Within three years nearly half of NSW councils will be facing serious financial problems.

"Work needs to start immediately on assembling and implementing a package of measures to deal with the [financial] issues [the report] has identified."   

During the 2011 State election campaign the Liberal's campaigned on a "no forced amalgamations" platform. 

The review panel report acknowledges that position and commits to promoting incentives that encourage voluntary mergers.

The Urban Taskforce, the lobby group for large developers and financiers, says that councils can be reformed without forced amalgamations.

"Urban Taskforce has a new solution that keeps councils as local bodies while making them much more effective through the use of 'share service centres'," says CEO Chris Johnson.

The Urban Taskforce proposes merging 90 percent of all administrative tasks, with each council retaining a general manager and small support staff for strategic planning and policy development.

Services such as garbage collection and maintenance could be performed by a single centre servicing multiple local government areas.

Australian local councils tend to represent larger populations than their counterparts in other developed countries. 

The NSW Local Government Inquiry conducted in 2006 found there was no correlation between the size of a council and its costs. The report did not recommend council amalgamation.

Lurking in the background is the referendum to alter section 96 of the Constitution to allow the federal government to provide direct financial assistance to local councils.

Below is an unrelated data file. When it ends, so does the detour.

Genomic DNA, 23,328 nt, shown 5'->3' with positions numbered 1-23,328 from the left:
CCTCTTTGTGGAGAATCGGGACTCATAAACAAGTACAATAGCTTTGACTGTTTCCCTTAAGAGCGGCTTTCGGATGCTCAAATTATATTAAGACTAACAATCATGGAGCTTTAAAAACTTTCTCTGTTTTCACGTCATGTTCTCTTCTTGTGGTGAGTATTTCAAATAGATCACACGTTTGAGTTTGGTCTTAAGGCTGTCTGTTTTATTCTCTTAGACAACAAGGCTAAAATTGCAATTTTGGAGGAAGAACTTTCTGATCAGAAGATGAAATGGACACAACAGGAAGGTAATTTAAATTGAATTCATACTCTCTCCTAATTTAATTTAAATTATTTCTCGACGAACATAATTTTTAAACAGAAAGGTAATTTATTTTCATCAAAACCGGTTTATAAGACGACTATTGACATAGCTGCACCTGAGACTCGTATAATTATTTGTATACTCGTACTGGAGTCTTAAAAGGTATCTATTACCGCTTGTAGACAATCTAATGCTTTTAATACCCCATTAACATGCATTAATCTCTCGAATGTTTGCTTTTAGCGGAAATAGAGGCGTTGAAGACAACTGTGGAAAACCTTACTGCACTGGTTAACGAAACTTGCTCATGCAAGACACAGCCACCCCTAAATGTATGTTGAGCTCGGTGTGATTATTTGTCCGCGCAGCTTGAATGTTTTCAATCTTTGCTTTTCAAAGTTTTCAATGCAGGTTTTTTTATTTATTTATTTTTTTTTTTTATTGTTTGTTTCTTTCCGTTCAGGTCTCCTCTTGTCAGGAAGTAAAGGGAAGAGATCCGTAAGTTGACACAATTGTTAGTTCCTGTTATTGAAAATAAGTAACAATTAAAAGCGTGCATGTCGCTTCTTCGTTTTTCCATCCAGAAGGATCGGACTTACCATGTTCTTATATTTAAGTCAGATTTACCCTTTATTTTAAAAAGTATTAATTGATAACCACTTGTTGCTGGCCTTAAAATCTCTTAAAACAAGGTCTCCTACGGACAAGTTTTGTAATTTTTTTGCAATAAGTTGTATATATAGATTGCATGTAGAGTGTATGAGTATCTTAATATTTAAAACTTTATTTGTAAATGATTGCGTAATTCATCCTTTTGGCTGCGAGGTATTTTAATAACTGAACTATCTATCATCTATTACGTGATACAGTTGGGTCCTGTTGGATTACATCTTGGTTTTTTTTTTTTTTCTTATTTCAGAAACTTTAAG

The "Yes" case argues that direct funding will mean less bureaucracy, shorter delays in funding being received and enhanced accountability and transparency.

The Commonwealth provides approximately seven per cent of local council revenue through federal grants. 

However, two High Court decisions heard in the last three years, Pape v Commissioner of Taxation and Williams v Commonwealth of Australia have created uncertainty about the validity of funded programs.

If the Constitution is amended, the Commonwealth will be able to bypass the States and give preference to local council funding requirements. 

The federal government has allocated $10 million to the "Yes" case and $500,000 to the "No" case, which was based on the number of votes received in the House of Representatives. 

The referendum now cannot be held in conjunction with the September 7 federal election, because to do so requires a clear 33 days after the Governor General issues the referendum writs. 

Since the election was called at relatively short notice, the 33 day requirement could not be met, so the referendum is off the ballot paper, for now. 

Alix Piatek reporting

Resources: 

Local government inquiry 2006

Urban Taskforce proposal

Future Directions paper

Independent Local Government review panel website 

Article originally appeared on Local news from postcode 2011 (http://postcode2011.com.au/).